One of my friends experienced severe depression and had to take a gap year off school; others had difficult decisions to make when their loved ones fell sick while they were overseas—the opportunities away from home had come at a cost and they missed home! Worse yet, there were more than a handful who picked up habits that started out “for the experience” and also subsequently strayed from God. The Bible in Habakkuk 2:5 describes the man who does not keep at home as one who “transgresseth by wine” and “is a proud man”.

There are times when we would long to be at home and I immediately recall the domestic helpers in our midst when I think of this point. How they would long to be at home instead of working overseas to bring in the dough! Let us be thankful that we have a home to go back to each day, with family and safety. Furthermore, we can be open to sharing our blessings with others, to show brotherly love and hospitality even to strangers as we are exhorted to do in Hebrews 13:2.

This is Not Our Ultimate Home

Despite all the creature comforts of home that we enjoy, 1 Corinthians 4:11 mentions that we hunger and thirst, and have no certain dwelling place. How can this be? While our homes are places that we love to go to, God promises even better—a building of God, an house not made with hands, eternal in the heavens (2 Corinthians 5:1). There is a dwelling place for us in “Father’s house”, and Christ goes before us to prepare us a place. Let us also build up treasures in heaven—our eternal home—which is far better and far more glorious than this earthly habitation.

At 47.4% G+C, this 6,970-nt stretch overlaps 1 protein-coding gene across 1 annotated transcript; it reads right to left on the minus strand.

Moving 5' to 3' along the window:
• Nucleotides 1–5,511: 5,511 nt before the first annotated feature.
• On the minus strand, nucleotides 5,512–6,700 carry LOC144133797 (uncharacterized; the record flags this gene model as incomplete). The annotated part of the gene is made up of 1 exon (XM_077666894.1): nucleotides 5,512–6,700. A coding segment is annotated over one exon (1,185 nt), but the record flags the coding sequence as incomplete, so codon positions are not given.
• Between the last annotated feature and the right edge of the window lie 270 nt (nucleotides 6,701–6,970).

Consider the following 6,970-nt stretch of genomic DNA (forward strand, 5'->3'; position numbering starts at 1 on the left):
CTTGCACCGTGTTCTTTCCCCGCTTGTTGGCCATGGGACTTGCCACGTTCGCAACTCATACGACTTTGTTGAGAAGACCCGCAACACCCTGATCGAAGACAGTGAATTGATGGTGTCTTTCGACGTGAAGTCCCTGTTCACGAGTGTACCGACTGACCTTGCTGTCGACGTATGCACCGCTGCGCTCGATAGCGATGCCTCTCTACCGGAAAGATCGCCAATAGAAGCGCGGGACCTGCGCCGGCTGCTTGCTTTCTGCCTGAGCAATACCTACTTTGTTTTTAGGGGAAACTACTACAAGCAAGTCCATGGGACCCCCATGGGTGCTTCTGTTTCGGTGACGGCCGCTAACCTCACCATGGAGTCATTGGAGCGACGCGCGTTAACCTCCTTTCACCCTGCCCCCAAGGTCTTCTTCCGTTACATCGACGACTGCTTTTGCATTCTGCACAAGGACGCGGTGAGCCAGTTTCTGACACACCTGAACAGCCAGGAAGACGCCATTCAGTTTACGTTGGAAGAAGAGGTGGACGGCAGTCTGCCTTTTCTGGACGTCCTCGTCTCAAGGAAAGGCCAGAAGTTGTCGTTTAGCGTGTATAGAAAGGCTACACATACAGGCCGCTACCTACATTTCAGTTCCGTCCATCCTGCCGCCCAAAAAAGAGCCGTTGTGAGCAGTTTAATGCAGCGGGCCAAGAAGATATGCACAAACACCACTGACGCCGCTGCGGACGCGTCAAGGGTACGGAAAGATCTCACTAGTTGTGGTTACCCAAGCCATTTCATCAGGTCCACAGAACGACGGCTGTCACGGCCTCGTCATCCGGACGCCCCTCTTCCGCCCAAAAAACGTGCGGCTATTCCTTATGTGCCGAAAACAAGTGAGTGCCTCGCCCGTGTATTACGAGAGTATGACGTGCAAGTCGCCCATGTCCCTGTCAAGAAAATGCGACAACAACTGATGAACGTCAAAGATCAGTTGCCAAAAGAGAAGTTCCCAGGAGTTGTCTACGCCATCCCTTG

Written by: Julia Ong | Issue 38

Charismaticism (V): Ongoing Prophecy

Having surveyed the history and precursors of modern renewalism (Pentecostalism,         Charismaticism and Neo-Charismaticism) and discussed two major aberrations of this movement (the baptism with the Holy Spirit and speaking in tongues), we now come to prophecy. By prophecy, renewalists are not simply referring to quotations from the Bible or explanations and applications of Scripture. By prophecy, Pentecostals, Charismatics, and Neo-Charismatics mean utterances in the post-apostolic era which they claim are direct revelations from God. So what should Christians, and especially Reformed believers, make of all this? Three tests regarding ongoing prophecy are set forth below, as well as the answers to two evasions.